Quote:
Originally Posted by 2002SaturnMan View Post
Wow. I was hopening that this was going to be a really simple/quick job. I thought the gague on the can would be more than enough. Sounds like this is really a royal pain in the rear!
The safety warnings are posted to give ample warning to anyone foolish enough to assume its perfectly safe to recharge any car a/c system. Not.

Quote:
Originally Posted by 2002SaturnMan View Post
Not sure what my car idles at, but if I do it I'm a 1 man operation, so I would just have to let the car idle and go from there.
If you aren't familiar enough to rev the engine from under the hood then you may be getting in over your head. Your throttle body uses a large cam/cable operated throttle plate. Use some imagination to 'adjust' the idle speed to 2k rpm. If you cannot do this then either have a friend or neighbor help or stop and turn to a pro shop.

Quote:
Originally Posted by 2002SaturnMan View Post
I surely don't want the can or compressor exploding on me...... Dang, I just don't know what to do. I suppose I could call around and ask how much various garages charge to do this.

My car gets cool, but not COLD like when it was new.
There's no harm admitting when to stop when its confusing. Making mistakes being frustrated is not a good place to be with a revving engine and fumbling with unfamiliar equipment while trying to repair your a/c system. There's never any rush to do this. Only another day without a/c and dressing for it. If this seems more than what you want then you always have the option to think things over and come back to it another day or simply go to a pro shop. There are always choices....................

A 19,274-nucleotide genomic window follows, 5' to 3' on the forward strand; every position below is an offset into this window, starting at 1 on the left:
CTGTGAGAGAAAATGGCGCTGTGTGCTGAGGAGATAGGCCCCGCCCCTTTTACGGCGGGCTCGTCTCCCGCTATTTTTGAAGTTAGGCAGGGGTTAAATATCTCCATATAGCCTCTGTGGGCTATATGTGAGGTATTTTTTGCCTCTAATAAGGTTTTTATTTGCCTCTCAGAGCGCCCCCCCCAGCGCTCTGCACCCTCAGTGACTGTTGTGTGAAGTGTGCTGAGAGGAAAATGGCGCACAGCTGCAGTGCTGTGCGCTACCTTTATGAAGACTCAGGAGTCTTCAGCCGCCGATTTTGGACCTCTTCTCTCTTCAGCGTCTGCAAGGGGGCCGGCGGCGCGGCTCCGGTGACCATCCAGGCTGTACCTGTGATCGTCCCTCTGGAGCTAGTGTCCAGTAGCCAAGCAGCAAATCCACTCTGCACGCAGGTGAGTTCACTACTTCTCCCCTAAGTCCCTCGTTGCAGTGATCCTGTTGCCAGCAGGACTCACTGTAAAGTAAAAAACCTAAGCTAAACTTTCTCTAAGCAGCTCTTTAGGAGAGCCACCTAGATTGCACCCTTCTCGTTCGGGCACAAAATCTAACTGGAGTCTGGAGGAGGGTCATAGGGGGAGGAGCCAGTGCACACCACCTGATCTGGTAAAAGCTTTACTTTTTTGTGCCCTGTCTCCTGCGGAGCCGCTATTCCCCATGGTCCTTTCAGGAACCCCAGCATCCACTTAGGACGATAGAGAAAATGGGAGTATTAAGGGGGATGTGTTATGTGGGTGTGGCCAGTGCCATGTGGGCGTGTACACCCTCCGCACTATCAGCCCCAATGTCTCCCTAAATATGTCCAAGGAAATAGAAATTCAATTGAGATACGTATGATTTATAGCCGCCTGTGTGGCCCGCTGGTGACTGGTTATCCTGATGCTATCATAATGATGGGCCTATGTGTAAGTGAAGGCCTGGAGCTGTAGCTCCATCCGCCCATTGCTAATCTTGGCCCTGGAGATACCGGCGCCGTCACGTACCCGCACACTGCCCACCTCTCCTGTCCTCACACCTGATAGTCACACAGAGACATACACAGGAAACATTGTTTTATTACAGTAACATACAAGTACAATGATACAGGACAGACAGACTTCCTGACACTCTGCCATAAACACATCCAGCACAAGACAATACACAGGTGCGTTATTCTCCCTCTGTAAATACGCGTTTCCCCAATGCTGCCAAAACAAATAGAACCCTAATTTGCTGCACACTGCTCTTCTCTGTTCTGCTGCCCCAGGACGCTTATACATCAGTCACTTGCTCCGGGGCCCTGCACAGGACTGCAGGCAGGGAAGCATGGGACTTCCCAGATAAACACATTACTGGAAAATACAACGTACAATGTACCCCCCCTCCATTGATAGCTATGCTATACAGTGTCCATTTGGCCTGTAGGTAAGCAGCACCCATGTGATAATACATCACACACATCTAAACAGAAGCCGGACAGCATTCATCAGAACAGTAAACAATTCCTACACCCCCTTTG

...
*The CPS is the heart of the entire EFI system. No cps = dead EFI system*
*There's more to a/c than just a few cans of refrigerant*
*There's more to brakes than just replacing parts*

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Old 05-20-2012, 02:20 PM   #10
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Default Re: 2002 SL1 - How do I recharge the A/C system

Thank you. I probably won't do this till next weekend....... but first I will need to figure out how to "Open the throttle a bit, by hand".... Where is this located and how do I do it?

Thank you.

Quote:
Originally Posted by PlasticCarsRock View Post
You need to raise the rpm a bit to get any sort of accurate readings. It's not hard, even by yourself: just open the throttle a bit, by hand (easily reached from under the hood). The exact rpm isn't terribly specific: as long as you're above 1500 and not excessively high, you should be fine. Even without the tachometer, it should be easy to keep it somewhere between 1500 and 2500rpm, just by the sound.

At idle, the compressor is turning too slowly to perform at full capacity, so any readings (temperature or pressure) are virtually useless.

There is plenty of information out there (youtube, various forums, etc). Be careful, though--there is also a lot of misinformation, particularly with regards to working on a/c systems.